As I mentioned in a previous post, the elections in Singapore will likely boil down to 5 topics, (1) CPF, (2) income inequality, (3) healthcare, (4) childcare and education and (5) immigration. In my previous post I covered some of the likely arguments from each party on their views on CPF, concluding that all sides have really lost the plot on the purpose of CPF and why it was created in the first place and why it needs to evolve to continue to achieve those very goals. In this post I’ll focus on a slightly more touchy, and in fact global subject that is income inequality.
Income inequality is a phenomenon that is occurring all over the globe and in particular it is happening in developed countries, which had thought they had countered that issue through a progressive tax policy and generous social welfare expenditure. Of course the problem that most policy makers and liberal lobbyist failed to consider was already entrenched wealth and the fact that not all income is treated equally. Their narrow focus on this issue and the “need” for social just has led them to the point that we find ourselves at today. In Singapore our problem was and is a little different, or some would say a unique challenge. Singapore hasn’t really faced income inequality for the longest time largely because the majority of Singaporeans were still working jobs and there hadn’t been a sufficient amount of capital being built up to create the exponential income that usually leads to income inequality.
The opposition parties in Singapore would like you to believe that income inequality can be battled through the same old and tried tactics that liberals all over the world have been using such as higher income taxes and more government transfers. While that does have some impact that benefits aren’t necessarily accrued to the local economy in the long-term. For trade reliant economies like Singapore any (or most) of government transfers are spent and that money finds its ways overseas. Progressive income taxes tax the working population heavier and harder and don’t take into consideration the inherent wealth position of the individuals that they are taxing. What you end up with is people with low starting wealth paying the same tax rates as people with high starting wealth.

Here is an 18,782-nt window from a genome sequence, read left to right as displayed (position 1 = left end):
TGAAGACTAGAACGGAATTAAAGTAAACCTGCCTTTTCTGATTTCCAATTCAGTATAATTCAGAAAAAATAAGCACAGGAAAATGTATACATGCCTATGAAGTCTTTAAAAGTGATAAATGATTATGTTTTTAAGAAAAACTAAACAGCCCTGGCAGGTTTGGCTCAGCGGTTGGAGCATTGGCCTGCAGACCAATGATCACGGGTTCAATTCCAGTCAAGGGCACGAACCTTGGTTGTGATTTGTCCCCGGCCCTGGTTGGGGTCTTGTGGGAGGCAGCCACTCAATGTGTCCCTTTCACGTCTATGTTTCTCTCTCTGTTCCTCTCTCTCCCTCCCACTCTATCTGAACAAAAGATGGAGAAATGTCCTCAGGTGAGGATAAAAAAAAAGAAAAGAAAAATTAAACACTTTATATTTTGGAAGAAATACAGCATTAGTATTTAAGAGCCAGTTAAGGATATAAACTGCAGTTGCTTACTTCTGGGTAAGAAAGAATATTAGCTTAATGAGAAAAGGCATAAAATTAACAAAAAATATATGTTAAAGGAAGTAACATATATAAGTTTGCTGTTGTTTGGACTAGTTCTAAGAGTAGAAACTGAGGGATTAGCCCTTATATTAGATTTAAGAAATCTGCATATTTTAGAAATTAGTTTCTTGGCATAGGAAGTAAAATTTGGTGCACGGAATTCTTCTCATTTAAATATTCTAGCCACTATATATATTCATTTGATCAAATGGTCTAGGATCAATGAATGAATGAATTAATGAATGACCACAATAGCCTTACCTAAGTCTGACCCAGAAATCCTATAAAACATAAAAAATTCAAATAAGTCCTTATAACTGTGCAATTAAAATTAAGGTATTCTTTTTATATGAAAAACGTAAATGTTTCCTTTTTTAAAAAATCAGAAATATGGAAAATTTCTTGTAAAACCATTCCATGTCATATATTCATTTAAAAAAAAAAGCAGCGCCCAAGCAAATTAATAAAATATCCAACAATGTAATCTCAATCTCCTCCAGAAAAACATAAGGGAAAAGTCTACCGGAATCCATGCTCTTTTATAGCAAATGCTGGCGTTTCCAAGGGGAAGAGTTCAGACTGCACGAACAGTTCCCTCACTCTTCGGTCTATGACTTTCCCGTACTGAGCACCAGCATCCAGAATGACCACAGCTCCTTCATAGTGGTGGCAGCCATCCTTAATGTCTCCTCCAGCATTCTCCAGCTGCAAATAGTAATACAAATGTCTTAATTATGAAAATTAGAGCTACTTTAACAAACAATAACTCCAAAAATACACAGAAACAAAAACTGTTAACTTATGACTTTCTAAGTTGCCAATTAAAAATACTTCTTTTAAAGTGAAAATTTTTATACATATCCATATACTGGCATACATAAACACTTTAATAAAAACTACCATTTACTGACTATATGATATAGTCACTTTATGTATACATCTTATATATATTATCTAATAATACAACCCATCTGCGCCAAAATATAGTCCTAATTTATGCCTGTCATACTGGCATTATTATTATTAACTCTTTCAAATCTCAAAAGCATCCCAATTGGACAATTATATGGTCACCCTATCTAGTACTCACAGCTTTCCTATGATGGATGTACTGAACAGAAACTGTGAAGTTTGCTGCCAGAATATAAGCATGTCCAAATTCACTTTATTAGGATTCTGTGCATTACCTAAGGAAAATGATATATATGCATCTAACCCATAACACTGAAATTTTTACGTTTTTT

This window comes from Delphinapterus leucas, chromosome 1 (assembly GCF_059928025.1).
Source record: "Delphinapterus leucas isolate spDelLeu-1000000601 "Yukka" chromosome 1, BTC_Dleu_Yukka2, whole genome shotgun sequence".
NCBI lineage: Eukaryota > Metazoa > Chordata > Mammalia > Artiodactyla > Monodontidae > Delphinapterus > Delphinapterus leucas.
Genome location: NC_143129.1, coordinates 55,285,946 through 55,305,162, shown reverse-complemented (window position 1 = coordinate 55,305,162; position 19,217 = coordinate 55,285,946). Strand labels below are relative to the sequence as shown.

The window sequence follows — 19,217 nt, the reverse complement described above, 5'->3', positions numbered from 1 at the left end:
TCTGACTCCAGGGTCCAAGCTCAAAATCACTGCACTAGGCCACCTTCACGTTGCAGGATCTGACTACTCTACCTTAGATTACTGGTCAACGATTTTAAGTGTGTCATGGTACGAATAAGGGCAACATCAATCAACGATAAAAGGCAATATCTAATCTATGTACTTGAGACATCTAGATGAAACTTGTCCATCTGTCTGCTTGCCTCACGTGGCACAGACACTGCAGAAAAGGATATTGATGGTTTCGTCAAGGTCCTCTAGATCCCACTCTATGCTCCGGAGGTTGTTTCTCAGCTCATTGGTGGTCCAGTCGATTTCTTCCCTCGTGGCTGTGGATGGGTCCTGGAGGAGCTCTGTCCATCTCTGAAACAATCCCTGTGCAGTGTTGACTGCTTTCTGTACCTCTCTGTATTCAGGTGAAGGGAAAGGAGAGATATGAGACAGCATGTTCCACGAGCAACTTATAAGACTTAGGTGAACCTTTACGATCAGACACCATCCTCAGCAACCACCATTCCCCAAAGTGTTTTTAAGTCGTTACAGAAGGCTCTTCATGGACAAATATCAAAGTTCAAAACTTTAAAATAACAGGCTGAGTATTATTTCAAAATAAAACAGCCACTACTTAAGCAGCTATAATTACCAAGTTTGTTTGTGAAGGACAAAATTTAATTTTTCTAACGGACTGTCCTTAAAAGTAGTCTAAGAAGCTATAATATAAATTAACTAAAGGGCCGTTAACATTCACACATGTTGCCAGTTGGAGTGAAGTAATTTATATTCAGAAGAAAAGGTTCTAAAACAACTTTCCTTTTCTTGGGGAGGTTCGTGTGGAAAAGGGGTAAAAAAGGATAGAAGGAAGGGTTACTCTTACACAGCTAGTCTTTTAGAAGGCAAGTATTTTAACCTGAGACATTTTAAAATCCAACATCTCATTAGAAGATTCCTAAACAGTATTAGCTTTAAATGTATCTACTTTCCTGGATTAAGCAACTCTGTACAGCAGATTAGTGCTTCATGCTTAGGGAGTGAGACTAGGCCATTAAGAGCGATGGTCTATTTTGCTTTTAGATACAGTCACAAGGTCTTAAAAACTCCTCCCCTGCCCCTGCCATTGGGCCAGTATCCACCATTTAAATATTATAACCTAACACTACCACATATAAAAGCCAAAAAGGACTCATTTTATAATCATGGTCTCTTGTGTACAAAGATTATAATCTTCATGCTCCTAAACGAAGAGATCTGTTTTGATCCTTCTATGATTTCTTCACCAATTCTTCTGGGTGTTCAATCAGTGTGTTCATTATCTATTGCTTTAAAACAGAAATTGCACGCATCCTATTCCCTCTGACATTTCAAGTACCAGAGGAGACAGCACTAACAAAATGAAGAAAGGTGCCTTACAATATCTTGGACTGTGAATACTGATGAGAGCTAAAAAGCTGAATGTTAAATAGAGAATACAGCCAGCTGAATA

What you won’t hear this election cycle, because the problem is harder to address and even harder to pinpoint, is the remarkable power of wealth and the sustained wealth through multiple generations. Now a lot of liberals would argue that a death tax would be the best option to redistribute wealth though that seems to be a rather grotesque and unfair practice whereby a person is taxed in life on his earnings and then taxed again on those accumulated earnings in death. Not even companies get treated like that.
However the only way you are going to see effective change and control of income inequality levels in the world is if you are able to differentiate where the income comes from and tax income from finance and other non-labour work at a higher rate. Right now we have shockingly low capital gains and dividend income tax, and you won’t hear the opposition talking about it because they are in all respects pretty clueless about a number of functions of the economy and the government. The incumbent party won’t talk about it because they believe that any increase in the capital gains or other non-labour tax rates would incentivise rich people and “job” creators to leave the country. What they don’t already realise is that a lot of them are already leaving the country due to the tight labour market and small domestic market which limits the sort of business they can do here.
As a citizenry we are somewhat stuck between the clueless and the fearful and we are only worse off with all the “choices” available to us.